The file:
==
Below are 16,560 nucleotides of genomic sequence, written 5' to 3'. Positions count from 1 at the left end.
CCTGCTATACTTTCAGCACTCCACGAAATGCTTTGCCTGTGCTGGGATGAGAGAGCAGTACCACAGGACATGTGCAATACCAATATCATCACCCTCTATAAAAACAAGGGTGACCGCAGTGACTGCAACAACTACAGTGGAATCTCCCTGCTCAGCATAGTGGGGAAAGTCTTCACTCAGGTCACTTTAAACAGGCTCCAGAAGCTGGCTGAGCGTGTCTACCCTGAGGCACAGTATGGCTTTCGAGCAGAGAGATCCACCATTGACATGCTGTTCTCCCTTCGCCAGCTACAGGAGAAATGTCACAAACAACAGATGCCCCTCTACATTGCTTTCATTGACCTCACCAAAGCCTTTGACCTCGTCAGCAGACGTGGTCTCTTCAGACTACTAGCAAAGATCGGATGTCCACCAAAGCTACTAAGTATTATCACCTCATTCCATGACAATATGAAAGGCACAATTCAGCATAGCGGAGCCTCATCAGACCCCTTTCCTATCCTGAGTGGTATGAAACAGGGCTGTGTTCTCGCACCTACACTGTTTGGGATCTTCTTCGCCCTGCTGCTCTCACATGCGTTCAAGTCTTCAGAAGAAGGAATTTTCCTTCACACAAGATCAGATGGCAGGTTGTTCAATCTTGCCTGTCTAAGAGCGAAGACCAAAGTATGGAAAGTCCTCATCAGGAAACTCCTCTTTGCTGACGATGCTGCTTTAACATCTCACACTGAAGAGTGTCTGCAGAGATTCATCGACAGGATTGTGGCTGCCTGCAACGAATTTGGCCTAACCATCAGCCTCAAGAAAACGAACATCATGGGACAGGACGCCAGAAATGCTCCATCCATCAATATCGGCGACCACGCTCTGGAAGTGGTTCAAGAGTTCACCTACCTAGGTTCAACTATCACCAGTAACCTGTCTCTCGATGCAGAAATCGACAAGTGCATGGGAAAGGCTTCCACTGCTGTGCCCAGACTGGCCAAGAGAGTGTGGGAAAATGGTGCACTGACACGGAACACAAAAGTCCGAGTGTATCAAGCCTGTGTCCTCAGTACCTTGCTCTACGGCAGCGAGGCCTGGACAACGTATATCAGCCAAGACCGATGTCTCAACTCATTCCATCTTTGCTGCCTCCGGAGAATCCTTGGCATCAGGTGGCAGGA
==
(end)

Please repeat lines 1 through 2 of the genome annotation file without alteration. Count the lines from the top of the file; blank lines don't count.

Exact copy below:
Below are 16,560 nucleotides of genomic sequence, written 5' to 3'. Positions count from 1 at the left end.
CCTGCTATACTTTCAGCACTCCACGAAATGCTTTGCCTGTGCTGGGATGAGAGAGCAGTACCACAGGACATGTGCAATACCAATATCATCACCCTCTATAAAAACAAGGGTGACCGCAGTGACTGCAACAACTACAGTGGAATCTCCCTGCTCAGCATAGTGGGGAAAGTCTTCACTCAGGTCACTTTAAACAGGCTCCAGAAGCTGGCTGAGCGTGTCTACCCTGAGGCACAGTATGGCTTTCGAGCAGAGAGATCCACCATTGACATGCTGTTCTCCCTTCGCCAGCTACAGGAGAAATGTCACAAACAACAGATGCCCCTCTACATTGCTTTCATTGACCTCACCAAAGCCTTTGACCTCGTCAGCAGACGTGGTCTCTTCAGACTACTAGCAAAGATCGGATGTCCACCAAAGCTACTAAGTATTATCACCTCATTCCATGACAATATGAAAGGCACAATTCAGCATAGCGGAGCCTCATCAGACCCCTTTCCTATCCTGAGTGGTATGAAACAGGGCTGTGTTCTCGCACCTACACTGTTTGGGATCTTCTTCGCCCTGCTGCTCTCACATGCGTTCAAGTCTTCAGAAGAAGGAATTTTCCTTCACACAAGATCAGATGGCAGGTTGTTCAATCTTGCCTGTCTAAGAGCGAAGACCAAAGTATGGAAAGTCCTCATCAGGAAACTCCTCTTTGCTGACGATGCTGCTTTAACATCTCACACTGAAGAGTGTCTGCAGAGATTCATCGACAGGATTGTGGCTGCCTGCAACGAATTTGGCCTAACCATCAGCCTCAAGAAAACGAACATCATGGGACAGGACGCCAGAAATGCTCCATCCATCAATATCGGCGACCACGCTCTGGAAGTGGTTCAAGAGTTCACCTACCTAGGTTCAACTATCACCAGTAACCTGTCTCTCGATGCAGAAATCGACAAGTGCATGGGAAAGGCTTCCACTGCTGTGCCCAGACTGGCCAAGAGAGTGTGGGAAAATGGTGCACTGACACGGAACACAAAAGTCCGAGTGTATCAAGCCTGTGTCCTCAGTACCTTGCTCTACGGCAGCGAGGCCTGGACAACGTATATCAGCCAAGACCGATGTCTCAACTCATTCCATCTTTGCTGCCTCCGGAGAATCCTTGGCATCAGGTGGCAGGA